Video 38: Thumbprint Art

Do you remember drawing mustache marks on someone’s picture? How about finding a smudge on a piece of paper and turning that into a masterpiece of sorts? And how about being bored in class, producing beautiful doodles on paper?

Nowadays, this is possible in a number of ways that range from computer software to smart phone apps to good old ink and paper – my favorite! When children are learning to read and write, we offer them “word rings” with familiar words they can use in their notes to each other, or their loved ones. They copy those words and often start branching off to bigger words from those “base words” they got when they first started this process.

Well, drawing uses much the same idea and Ed Emberley’s work offers a wonderful foundation for children to use in the development of their drawing skills – yet one more way to express their ideas, imagination, feelings and messages! After the initial stage, children benefit much from problem solving on their own. “How will I draw a cape to show that I am flying on my back?,” one of the children asked. And, just like that, without models, or examples, he figured it out with the help of time spent with the books, practicing solving problems to draw arms, legs and hats on thumbprints!

Some time ago, Ed Emberley published a series of books that taught children – and adults as well – how to draw using our very own thumbprint, markers and stamp pads. He added stick-figure-style lines to bring those prints to life! He is quite an accomplished illustrator and you can watch this inspiring and beautiful short documentary about him here: Ed Emberley’s Documentary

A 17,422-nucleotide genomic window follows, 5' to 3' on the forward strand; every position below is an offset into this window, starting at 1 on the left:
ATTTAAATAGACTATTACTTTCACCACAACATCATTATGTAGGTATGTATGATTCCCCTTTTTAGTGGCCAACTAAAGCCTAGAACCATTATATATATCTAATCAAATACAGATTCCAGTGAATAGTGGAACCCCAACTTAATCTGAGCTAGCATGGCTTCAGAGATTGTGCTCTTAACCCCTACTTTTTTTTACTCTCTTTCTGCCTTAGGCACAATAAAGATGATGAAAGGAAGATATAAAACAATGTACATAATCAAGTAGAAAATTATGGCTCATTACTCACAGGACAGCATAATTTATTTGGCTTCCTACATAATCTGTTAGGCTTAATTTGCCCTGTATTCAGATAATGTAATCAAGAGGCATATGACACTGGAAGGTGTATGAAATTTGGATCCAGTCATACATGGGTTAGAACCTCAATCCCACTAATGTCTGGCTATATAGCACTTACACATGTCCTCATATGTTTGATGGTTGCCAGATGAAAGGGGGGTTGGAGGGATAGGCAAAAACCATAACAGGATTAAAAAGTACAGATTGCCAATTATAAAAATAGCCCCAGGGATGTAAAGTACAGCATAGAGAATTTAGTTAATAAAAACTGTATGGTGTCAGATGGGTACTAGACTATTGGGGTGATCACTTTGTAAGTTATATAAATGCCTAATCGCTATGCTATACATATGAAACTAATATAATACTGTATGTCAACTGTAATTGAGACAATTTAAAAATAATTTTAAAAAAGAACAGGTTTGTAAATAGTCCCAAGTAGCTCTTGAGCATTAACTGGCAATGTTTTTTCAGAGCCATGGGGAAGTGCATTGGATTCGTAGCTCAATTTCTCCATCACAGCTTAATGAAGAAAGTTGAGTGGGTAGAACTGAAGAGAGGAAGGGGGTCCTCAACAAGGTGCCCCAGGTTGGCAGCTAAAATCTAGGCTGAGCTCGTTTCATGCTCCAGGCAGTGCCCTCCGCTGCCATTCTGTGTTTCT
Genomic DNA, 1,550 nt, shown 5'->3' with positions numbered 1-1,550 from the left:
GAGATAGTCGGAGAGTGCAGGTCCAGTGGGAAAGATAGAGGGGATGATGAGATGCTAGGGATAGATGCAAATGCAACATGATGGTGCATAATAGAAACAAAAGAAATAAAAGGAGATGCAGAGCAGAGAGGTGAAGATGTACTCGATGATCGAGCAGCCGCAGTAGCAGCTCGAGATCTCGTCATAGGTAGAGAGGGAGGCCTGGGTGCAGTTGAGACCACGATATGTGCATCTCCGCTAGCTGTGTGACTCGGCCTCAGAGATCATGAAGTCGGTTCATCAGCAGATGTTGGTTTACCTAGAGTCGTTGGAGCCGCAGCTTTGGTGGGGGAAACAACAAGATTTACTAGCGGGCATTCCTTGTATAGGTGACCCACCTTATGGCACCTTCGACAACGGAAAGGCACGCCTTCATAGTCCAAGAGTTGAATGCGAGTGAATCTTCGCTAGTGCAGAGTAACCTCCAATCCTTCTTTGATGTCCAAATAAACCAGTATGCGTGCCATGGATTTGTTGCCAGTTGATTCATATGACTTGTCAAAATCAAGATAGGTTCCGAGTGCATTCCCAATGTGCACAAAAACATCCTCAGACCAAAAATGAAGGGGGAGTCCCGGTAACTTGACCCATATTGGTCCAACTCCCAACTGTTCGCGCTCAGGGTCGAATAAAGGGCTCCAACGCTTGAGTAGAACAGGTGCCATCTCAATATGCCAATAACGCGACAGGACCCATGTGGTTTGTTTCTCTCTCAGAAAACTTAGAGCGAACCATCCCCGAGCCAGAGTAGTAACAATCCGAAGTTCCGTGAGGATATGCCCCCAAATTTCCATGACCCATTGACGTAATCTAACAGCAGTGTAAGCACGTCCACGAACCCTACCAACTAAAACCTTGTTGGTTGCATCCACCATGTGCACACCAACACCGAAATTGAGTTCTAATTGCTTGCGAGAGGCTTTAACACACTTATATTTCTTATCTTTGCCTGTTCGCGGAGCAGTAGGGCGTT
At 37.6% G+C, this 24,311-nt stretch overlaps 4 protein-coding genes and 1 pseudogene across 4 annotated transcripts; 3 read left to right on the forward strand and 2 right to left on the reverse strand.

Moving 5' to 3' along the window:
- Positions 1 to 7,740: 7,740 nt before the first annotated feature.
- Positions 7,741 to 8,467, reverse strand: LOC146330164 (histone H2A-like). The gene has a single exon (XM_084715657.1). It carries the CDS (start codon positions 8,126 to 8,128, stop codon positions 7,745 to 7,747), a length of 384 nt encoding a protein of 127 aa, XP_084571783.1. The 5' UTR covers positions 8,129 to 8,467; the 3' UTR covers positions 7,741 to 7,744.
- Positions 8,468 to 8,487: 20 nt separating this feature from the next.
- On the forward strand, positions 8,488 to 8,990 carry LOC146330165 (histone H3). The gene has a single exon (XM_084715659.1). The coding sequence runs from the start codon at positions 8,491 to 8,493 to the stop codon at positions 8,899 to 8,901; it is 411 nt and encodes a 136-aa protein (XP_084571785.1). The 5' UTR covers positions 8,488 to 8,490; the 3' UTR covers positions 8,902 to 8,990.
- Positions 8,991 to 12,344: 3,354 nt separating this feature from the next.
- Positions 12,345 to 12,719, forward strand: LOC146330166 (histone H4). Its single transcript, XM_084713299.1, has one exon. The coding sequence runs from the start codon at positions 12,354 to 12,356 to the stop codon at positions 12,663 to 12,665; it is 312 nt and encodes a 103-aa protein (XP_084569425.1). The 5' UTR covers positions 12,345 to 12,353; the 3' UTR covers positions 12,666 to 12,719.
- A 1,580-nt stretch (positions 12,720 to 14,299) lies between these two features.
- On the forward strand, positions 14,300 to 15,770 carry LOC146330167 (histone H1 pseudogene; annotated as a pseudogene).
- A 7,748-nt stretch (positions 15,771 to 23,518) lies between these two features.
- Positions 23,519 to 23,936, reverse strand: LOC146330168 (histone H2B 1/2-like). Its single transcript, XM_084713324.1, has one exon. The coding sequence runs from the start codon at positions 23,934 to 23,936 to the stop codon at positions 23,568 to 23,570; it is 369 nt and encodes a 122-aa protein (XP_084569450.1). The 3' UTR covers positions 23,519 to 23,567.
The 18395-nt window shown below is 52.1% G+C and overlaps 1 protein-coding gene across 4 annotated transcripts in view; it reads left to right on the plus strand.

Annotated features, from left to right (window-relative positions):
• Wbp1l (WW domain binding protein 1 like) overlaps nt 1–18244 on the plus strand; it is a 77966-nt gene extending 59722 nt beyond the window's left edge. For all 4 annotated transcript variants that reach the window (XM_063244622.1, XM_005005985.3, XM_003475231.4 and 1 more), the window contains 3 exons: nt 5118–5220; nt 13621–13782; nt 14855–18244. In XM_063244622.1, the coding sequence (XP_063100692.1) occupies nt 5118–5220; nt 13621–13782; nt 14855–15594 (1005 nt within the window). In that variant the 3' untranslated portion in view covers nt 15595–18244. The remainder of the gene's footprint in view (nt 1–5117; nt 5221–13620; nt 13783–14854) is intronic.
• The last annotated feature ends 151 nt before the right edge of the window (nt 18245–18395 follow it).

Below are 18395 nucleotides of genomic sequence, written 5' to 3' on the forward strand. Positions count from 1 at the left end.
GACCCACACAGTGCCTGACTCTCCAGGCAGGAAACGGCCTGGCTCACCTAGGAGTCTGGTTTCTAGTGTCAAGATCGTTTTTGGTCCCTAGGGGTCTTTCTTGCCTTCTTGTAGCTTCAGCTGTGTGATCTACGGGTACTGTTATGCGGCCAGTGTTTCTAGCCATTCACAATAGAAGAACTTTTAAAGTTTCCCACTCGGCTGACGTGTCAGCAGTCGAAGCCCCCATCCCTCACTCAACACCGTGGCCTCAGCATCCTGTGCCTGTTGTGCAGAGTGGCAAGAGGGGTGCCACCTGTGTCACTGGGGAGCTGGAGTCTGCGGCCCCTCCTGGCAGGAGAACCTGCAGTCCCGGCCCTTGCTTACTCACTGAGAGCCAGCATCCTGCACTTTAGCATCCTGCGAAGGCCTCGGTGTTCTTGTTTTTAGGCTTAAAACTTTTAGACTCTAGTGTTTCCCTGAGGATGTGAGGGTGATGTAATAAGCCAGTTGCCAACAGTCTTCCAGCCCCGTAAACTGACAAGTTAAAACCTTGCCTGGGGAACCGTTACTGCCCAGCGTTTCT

Finally, adding comic book structure, if this is what your child is into, adds so much to the story telling and the excitement that children develop about writing. Maybe you can join in that fun, too!

Set-Up for Episode #39:

  • Stamp pads, or paint on sponges. Markers on fingers work quite well.
  • Paper, paper plates, or anything that holds print
Any stamp pad will work with this project. If you don’t have it at home, you can drop some paint on a paper towel.
The children used click-on permanent markers for this episode but just about any writing tool will do!
Portion from one of the comics.
A thumbprint was not enough for these boys : )
And Luc did not limit himself to one color either!
Ed Emberley does a wonderful job explaining to children how to draw by adding lines to the thumbprints. This was drawn by André but was inspired by Emberley’s art.
Sometimes, there are no lines at all!
A “thumbprint alien!”
More ideas.
 Another final sample of their comic art with thumbprints only : )
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Have fun and Go Beyond The Classroom!


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